I often catch myself thinking of the tree as having a front and a back. It stands at the edge of the woods, and the side of the tree that faces outwards, across the lawn and toward the driveway, house and meadow, is, to me, its front. The side that faces away, toward the woods, is its back. When I am in the tree I often look back, into the woods, as I am climbing up, but when I have reached my spot I usually face to the front, out over the meadow and toward the hills.
It is impossible for me not to have this feeling, that the tree has a front and a back. This is to see the tree in human terms, of course, but then I am hopelessly human.
If the tree were in the middle of an open field I couldn’t sustain this illusion. It would stand like a kind of inside-out theater in the round. A thing that reaches out and exhales and eats and drinks in every direction equally. Is this one of the defining differences between plants and animals, that all animals are unidirectional, all plants pandirectional? That animals have a front and back, while plants face in every direction at once?
We critters are so directed along an axis. Almost everything we do, we do more easily forwards than backwards: reaching, bending, seeing, smelling and hearing, walking and running, embracing. It’s hard to imagine what it would be like to engage—see, act, move, or think—equally in every direction of a full 360 degree surround. Would we think about progress differently if we had no front? Would we imagine a different God? Janus was the two-faced Roman god, and the Hindu god Shiva is often portrayed with three. But imagine an every-faced god! A deity in the round, with as many faces as the leaves on a tree.
But of course my tree is not in the middle of a field. It may not have a “front” and “back”—my human construction—but its two sides are in fact very different from one another, and engage with different worlds. I want a better way to refer to these two sides, one that acknowledges how different they are without anthropomorphizing them into ‘front’ and ‘back.’
I remember years ago reading an essay by Wendell Berry on margins, on the idea that wherever two domains meet there is a greater variety of life than there is within either domain alone. Shores are richer ecosystems than dunes or deep water. Hedgerows, and other meeting places between wood and field, are richer than either alone. The banks of streams are denser with life than the grassland beyond or the stream bed itself.
One side of my tree stands at the margin between wood and meadow (or, more immediately, lawn). It participates in and constitutes a transition, from dense branches to open space. It is a threshold between one kind of ecosystem and another. There is an abundance of sunlight and open air on this side of the tree. Birds alight in the tree more often from this direction. There is grass above its roots on this side, and the soil is probably poorer from decades of supporting a monoculture which gives back little. This side of the tree spans the forest and the lawn—a world of branches and a world of open air—reaching from one into the other. It exists in, and constitutes, this transition. What I used to call the front of my tree I would better call its margin side.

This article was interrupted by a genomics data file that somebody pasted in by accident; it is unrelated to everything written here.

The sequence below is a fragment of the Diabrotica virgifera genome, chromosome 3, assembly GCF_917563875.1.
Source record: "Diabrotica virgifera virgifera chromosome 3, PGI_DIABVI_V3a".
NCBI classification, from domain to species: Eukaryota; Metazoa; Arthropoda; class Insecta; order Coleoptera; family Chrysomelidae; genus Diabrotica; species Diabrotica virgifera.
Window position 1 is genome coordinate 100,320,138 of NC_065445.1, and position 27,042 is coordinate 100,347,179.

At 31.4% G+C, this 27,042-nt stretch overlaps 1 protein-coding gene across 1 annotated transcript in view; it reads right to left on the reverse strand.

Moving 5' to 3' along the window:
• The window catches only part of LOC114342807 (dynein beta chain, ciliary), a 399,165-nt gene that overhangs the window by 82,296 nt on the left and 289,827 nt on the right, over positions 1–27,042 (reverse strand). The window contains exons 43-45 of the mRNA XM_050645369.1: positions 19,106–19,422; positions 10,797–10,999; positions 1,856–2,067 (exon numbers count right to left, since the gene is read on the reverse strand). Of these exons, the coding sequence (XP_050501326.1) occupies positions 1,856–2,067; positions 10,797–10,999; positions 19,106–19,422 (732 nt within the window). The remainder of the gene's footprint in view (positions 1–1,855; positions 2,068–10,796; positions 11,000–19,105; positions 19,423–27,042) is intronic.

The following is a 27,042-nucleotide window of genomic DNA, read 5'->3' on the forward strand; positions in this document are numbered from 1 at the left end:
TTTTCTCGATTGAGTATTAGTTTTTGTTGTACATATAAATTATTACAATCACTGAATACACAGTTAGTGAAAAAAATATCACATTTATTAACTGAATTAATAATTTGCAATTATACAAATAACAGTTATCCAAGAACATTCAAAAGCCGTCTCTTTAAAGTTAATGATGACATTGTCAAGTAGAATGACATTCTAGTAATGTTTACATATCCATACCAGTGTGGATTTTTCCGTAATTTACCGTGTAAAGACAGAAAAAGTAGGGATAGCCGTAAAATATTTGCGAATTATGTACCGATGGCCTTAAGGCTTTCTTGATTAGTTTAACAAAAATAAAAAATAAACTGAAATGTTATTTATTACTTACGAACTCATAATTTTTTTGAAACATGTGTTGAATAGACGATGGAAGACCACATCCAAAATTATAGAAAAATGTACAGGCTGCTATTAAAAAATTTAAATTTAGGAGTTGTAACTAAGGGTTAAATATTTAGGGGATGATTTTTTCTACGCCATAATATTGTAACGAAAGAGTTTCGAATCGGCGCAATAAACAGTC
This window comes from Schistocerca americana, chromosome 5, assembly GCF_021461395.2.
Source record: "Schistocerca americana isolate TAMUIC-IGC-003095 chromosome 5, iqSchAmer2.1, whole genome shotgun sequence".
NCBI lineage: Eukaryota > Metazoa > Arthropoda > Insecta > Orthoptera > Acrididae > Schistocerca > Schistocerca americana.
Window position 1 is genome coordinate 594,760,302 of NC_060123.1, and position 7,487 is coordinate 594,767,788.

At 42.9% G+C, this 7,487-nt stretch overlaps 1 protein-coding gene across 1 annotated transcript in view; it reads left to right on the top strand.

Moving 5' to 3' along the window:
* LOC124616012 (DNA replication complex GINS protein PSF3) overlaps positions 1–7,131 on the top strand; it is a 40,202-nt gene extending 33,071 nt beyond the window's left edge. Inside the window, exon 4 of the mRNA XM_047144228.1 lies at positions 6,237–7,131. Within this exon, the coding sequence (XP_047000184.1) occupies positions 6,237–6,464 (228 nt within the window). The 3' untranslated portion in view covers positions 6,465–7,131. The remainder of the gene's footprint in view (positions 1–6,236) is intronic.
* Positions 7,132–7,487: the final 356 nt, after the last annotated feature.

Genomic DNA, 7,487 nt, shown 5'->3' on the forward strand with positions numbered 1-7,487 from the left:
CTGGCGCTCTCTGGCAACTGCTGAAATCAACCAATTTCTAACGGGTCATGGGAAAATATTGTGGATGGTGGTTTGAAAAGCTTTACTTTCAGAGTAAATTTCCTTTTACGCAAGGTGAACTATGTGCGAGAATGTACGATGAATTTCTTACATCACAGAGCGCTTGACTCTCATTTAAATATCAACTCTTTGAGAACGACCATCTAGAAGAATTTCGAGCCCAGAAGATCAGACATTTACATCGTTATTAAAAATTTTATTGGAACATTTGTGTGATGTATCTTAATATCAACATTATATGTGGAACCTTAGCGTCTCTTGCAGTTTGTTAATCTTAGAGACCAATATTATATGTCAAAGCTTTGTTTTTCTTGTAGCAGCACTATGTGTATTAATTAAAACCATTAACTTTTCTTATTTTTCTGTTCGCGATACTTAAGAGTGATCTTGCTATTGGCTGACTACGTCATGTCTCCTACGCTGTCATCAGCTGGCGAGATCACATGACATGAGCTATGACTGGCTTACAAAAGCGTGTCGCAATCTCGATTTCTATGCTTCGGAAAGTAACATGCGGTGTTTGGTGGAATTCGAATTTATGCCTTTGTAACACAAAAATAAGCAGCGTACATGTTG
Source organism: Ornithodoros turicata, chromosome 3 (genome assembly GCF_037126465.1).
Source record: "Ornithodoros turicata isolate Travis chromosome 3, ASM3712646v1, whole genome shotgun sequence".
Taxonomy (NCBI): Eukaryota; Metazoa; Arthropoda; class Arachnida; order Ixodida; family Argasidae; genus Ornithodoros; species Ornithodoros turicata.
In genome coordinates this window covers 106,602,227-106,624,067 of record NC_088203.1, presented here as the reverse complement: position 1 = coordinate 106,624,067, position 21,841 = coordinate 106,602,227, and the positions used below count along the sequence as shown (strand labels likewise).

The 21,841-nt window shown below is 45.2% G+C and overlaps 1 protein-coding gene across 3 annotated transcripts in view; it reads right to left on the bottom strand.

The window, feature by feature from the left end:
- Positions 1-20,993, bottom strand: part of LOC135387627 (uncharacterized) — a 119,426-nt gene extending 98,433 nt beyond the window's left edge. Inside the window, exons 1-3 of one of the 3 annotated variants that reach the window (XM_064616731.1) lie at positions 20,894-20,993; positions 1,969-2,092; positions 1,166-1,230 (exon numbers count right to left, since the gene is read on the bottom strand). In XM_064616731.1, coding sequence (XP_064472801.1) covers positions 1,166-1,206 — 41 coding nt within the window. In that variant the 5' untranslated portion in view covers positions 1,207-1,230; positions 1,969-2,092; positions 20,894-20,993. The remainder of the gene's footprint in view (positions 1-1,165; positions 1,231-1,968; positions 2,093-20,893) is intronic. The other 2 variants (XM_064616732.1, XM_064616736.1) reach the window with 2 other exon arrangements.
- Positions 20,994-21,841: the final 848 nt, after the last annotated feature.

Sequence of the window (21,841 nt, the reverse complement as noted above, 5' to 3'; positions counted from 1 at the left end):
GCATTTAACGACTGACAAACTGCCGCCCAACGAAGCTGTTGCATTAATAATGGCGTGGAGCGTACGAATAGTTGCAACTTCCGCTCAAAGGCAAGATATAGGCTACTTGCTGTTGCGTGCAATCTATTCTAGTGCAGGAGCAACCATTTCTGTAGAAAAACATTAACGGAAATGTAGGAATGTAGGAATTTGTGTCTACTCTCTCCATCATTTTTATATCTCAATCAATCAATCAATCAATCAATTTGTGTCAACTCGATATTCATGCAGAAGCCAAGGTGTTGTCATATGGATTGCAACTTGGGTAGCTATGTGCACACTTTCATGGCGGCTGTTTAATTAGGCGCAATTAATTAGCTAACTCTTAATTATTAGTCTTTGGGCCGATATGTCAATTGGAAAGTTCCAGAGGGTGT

I think about the other side of the tree and decide to call it the matrix side. Here the tree is interwoven with others of its kind. Branches cross with branches, roots with roots, and sometimes it is hard to see which is own and which is other. Shade and sunlight mingle and dapple in a pattern that is irregular and uniform at once. (On the margin side of the tree, full sunlight and stark shadow form large and separate blocks.) The ground is richer from decaying leaves. Water approaches the tree from the matrix side, from upslope, and drains away from the margin side, downslope. Everything on this side of the tree is enmeshed with more of its own, with others of its kind, forming a rich connection of exchanges and interactions.
Matrix and margin. Web and threshold. Vastly more evocative, more encompassing, and more precise, than ‘front’ and ‘back.’ And less dependent on a human’s sense of what counts as the orienting features in the landscape (cleared areas, a house, the road). I wonder if the tree thinks of itself (if trees could think) as facing the wood—others of its kind—with its back to the lawn. Matrix in front and margin behind.
And then I wonder if matrix and margin are words that I could use to think about myself, and my relation to the world around me. Maybe it’s time to turn from anthropomorphizing the tree to dendromophizing myself. Which parts of me me open onto a web, and which constitute a threshold? Where do I engage with like, where do I open onto other?
Food for another day’s climb, and another day’s rumination.